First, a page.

fabrics-store.com and get some heavy linen to make towels! What size? I assume they're
                      white?"

                      Brangwayna


                      [Non-text portions of this message have been removed]
                    • Elina Sojonen
                      ... and it ... size? I assume they re white? Mine is pretty big, but from what I have seen in pictures, it s pretty hsrd to determine any standard size. I
                      Message 10 of 13 , Mar 29, 2004
                        --- In Authentic_SCA@yahoogroups.com, bronwynmgn@a... wrote:
                        >
                        > Oh, my goodness. I'm considered something of an authenticity nut
                        and it
                        > honestly never even occurred to me to do linen towels...

                        > Now that you've pointed this out, my husband says "Time to go to
                        > fabrics-store.com and get some heavy linen to make towels! What
                        size? I assume they're white?"

                        Mine is pretty big, but from what I have seen in pictures, it's
                        pretty hsrd to determine any "standard" size.

                        I was lucky enough to obtain an actual old linen towel, originally
                        woven by my fiancee's grandmother. It's great. I'm not sure whether
                        that kind of fabric is available, most of the towel quality linen I
                        have seen in stores is a bit thinner. The thing about my towel is
                        that the linen is really nice and thick, and it absorbs quite well
                        (and dries fast too, as someone pointed it out). It gets softer and
                        more absorbent with each wash. As well as white, I guess you could
                        go for natural colour linen too.

                        I cannot remeber any sources right now, but I do recall reading
                        about this somewhere. (Sorry, I'll just blame it on the flu).

                        Glad to have given people new ideas about being even nuttier. ;)
                        Helena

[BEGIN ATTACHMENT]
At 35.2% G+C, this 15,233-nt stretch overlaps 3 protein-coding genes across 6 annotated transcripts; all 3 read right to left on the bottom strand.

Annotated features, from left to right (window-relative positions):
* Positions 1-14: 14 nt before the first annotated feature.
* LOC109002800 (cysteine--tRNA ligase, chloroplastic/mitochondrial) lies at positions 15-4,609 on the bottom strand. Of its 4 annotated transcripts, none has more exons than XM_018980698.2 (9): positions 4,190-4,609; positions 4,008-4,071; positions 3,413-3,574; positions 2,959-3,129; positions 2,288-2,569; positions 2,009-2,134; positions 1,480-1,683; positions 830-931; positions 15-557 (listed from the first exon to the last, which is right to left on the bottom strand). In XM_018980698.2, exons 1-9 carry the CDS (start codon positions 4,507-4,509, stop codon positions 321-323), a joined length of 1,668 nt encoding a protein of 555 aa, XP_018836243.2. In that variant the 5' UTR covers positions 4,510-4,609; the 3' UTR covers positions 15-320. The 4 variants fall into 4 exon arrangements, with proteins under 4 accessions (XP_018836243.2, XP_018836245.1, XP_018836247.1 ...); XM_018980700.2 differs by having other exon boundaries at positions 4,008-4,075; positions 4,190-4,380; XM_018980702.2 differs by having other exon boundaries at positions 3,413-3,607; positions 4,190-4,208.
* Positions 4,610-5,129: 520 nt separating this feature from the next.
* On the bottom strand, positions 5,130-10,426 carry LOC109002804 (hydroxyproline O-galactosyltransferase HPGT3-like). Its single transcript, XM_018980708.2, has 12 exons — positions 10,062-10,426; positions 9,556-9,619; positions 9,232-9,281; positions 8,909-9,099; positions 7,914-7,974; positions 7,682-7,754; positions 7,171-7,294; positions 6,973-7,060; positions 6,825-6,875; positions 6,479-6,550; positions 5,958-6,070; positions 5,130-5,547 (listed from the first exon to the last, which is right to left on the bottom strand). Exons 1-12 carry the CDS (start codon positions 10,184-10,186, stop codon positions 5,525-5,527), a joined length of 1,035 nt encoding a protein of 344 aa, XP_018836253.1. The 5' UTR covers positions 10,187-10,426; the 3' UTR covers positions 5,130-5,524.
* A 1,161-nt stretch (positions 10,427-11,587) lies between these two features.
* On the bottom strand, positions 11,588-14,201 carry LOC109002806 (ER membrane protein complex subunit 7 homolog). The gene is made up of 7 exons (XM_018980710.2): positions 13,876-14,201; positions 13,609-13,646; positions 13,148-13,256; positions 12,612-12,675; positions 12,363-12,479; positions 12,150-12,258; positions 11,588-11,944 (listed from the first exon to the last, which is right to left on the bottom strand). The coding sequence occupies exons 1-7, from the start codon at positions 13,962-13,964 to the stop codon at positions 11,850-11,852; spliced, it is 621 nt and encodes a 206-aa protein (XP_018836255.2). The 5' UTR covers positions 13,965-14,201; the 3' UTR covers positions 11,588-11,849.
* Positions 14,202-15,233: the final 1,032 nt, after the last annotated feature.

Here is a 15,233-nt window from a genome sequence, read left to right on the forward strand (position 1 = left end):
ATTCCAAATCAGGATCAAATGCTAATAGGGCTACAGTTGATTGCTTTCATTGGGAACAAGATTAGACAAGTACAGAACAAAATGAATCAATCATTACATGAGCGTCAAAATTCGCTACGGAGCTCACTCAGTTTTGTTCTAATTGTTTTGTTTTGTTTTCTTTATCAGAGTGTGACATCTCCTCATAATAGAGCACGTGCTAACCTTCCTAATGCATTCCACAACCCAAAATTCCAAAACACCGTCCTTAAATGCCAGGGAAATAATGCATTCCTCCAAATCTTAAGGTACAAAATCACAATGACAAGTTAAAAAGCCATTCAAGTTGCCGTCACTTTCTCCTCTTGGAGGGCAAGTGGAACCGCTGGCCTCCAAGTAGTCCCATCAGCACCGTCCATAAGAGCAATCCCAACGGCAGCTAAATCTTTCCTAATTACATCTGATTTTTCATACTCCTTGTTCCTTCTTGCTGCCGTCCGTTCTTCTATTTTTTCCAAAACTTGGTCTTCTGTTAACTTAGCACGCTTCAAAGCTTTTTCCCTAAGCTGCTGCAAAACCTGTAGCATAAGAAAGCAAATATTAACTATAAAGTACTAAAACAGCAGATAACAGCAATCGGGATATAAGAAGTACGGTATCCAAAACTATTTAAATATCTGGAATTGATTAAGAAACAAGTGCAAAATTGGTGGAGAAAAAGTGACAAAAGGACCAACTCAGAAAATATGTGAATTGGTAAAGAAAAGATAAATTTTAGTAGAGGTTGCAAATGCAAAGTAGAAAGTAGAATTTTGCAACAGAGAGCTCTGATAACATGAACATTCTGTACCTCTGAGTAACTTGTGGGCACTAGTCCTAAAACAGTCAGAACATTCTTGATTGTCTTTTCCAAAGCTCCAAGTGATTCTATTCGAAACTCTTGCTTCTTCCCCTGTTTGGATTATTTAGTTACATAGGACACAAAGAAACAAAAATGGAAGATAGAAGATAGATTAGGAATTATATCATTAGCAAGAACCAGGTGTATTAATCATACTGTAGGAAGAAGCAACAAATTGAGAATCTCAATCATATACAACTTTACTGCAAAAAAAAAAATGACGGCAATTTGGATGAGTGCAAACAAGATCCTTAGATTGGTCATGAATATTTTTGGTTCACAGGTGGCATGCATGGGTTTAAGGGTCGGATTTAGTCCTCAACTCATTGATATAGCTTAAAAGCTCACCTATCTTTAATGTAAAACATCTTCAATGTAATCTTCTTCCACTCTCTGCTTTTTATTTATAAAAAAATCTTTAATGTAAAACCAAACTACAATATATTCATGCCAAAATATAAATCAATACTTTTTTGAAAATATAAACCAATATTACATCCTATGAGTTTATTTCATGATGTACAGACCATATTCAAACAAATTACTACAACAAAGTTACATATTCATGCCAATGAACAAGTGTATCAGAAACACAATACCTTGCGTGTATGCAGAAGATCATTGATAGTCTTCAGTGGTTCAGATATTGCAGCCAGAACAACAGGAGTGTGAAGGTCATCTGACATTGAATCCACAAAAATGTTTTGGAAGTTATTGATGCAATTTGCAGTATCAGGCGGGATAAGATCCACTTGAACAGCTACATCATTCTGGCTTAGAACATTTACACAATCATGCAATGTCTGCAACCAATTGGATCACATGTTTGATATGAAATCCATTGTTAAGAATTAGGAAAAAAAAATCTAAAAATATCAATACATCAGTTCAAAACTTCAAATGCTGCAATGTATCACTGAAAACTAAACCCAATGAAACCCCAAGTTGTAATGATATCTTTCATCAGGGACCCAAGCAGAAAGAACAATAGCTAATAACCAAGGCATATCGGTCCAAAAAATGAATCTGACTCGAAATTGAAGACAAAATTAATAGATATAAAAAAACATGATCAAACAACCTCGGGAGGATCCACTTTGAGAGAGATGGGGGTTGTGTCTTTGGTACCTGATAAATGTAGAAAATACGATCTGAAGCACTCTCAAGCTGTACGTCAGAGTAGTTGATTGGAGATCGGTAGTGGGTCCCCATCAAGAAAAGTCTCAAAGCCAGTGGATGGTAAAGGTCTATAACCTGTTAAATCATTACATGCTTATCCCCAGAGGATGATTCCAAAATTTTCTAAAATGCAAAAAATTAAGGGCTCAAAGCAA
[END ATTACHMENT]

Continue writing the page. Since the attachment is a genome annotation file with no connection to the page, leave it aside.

• Khazi bint Hakim
                        Greetings Elina - I am new to the list, however thought you may be interested in contacting Lady Nisaa Karahisari. She does a Turkish Bath class every year at
                        Message 11 of 13 , Mar 30, 2004
                          Greetings Elina -

                          I am new to the list, however thought you may be interested in contacting Lady Nisaa Karahisari. She does a Turkish Bath class every year at Pennsic, and I know she had information on linene towels. Unfortunately, she moved to California right after last Pennsic and I do not have her new contact info... I can only hope you would be able to find some info on her... If you would like a copy of her Turkish Bath Class notes (possibly you could gleem some info there) let me know and can email them to you.



                          Lady Khazima bint Hakim
                        • Andrea Huwydd Lycsenbwrg
                          ... As well as white, I ... There are a couple of Welsh references to green and I believe yellow towels. These were specifically for handwashing, but I don t
                          Message 12 of 13 , Mar 31, 2004
                            --- Elina Sojonen <elina.sojonen@...> wrote:


                            As well as white, I
                            > guess you could
                            > go for natural colour linen too.


                            There are a couple of Welsh references to green and I
                            believe yellow towels. These were specifically for
                            handwashing, but I don't suppose bath towels would be
                            terribly different.

                            Gweyrvyl

                            __________________________________
                            Do you Yahoo!?
                            Yahoo! Finance Tax Center - File online. File on time.
                            http://taxes.yahoo.com/filing.html
                          • ladymorwenna
                            ... contacting Lady Nisaa Karahisari. She does a Turkish Bath class every year at Pennsic, and I know she had information on linene towels. ... Nisaa gets her
                            Message 13 of 13 , Apr 1, 2004
                              > I am new to the list, however thought you may be interested in
                              contacting Lady Nisaa Karahisari. She does a Turkish Bath class every
                              year at Pennsic, and I know she had information on linene towels.
                              >
                              >
                              >
                              > Lady Khazima bint Hakim

                              Nisaa gets her towels (called pestemal --there should be a hook under
                              the "s", so it's pronounced "pesh-te-mahl") from
                              http://www.gidenimports.com/ They are all 100% cotton, not linen, however.

                              She also recommended http://www.tribalartwest.com/turkishbathshop.html
                              for other Turkish bath supplies. They don't seem to be selling any at
                              the moment, but there is a little information about the hammam.

                              --Morwenna
                            Your message has been successfully submitted and would be delivered to recipients shortly.